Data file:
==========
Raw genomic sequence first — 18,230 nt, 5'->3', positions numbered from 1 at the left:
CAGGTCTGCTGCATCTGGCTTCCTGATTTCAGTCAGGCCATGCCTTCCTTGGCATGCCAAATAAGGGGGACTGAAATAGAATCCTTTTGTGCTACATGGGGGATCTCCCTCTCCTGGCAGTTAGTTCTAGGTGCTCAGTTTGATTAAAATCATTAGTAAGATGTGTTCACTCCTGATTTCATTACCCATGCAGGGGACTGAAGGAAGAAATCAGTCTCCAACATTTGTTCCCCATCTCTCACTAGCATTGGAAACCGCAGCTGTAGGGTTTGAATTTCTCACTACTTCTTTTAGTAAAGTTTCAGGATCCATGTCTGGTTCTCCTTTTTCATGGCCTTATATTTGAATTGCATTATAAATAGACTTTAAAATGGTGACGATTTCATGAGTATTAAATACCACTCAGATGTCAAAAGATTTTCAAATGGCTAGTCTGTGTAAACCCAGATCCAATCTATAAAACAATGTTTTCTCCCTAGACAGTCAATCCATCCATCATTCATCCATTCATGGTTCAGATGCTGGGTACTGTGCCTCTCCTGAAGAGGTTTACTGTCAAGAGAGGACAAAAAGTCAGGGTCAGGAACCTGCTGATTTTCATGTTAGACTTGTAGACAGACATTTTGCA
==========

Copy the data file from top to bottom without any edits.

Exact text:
Raw genomic sequence first — 18,230 nt, 5'->3', positions numbered from 1 at the left:
CAGGTCTGCTGCATCTGGCTTCCTGATTTCAGTCAGGCCATGCCTTCCTTGGCATGCCAAATAAGGGGGACTGAAATAGAATCCTTTTGTGCTACATGGGGGATCTCCCTCTCCTGGCAGTTAGTTCTAGGTGCTCAGTTTGATTAAAATCATTAGTAAGATGTGTTCACTCCTGATTTCATTACCCATGCAGGGGACTGAAGGAAGAAATCAGTCTCCAACATTTGTTCCCCATCTCTCACTAGCATTGGAAACCGCAGCTGTAGGGTTTGAATTTCTCACTACTTCTTTTAGTAAAGTTTCAGGATCCATGTCTGGTTCTCCTTTTTCATGGCCTTATATTTGAATTGCATTATAAATAGACTTTAAAATGGTGACGATTTCATGAGTATTAAATACCACTCAGATGTCAAAAGATTTTCAAATGGCTAGTCTGTGTAAACCCAGATCCAATCTATAAAACAATGTTTTCTCCCTAGACAGTCAATCCATCCATCATTCATCCATTCATGGTTCAGATGCTGGGTACTGTGCCTCTCCTGAAGAGGTTTACTGTCAAGAGAGGACAAAAAGTCAGGGTCAGGAACCTGCTGATTTTCATGTTAGACTTGTAGACAGACATTTTGCA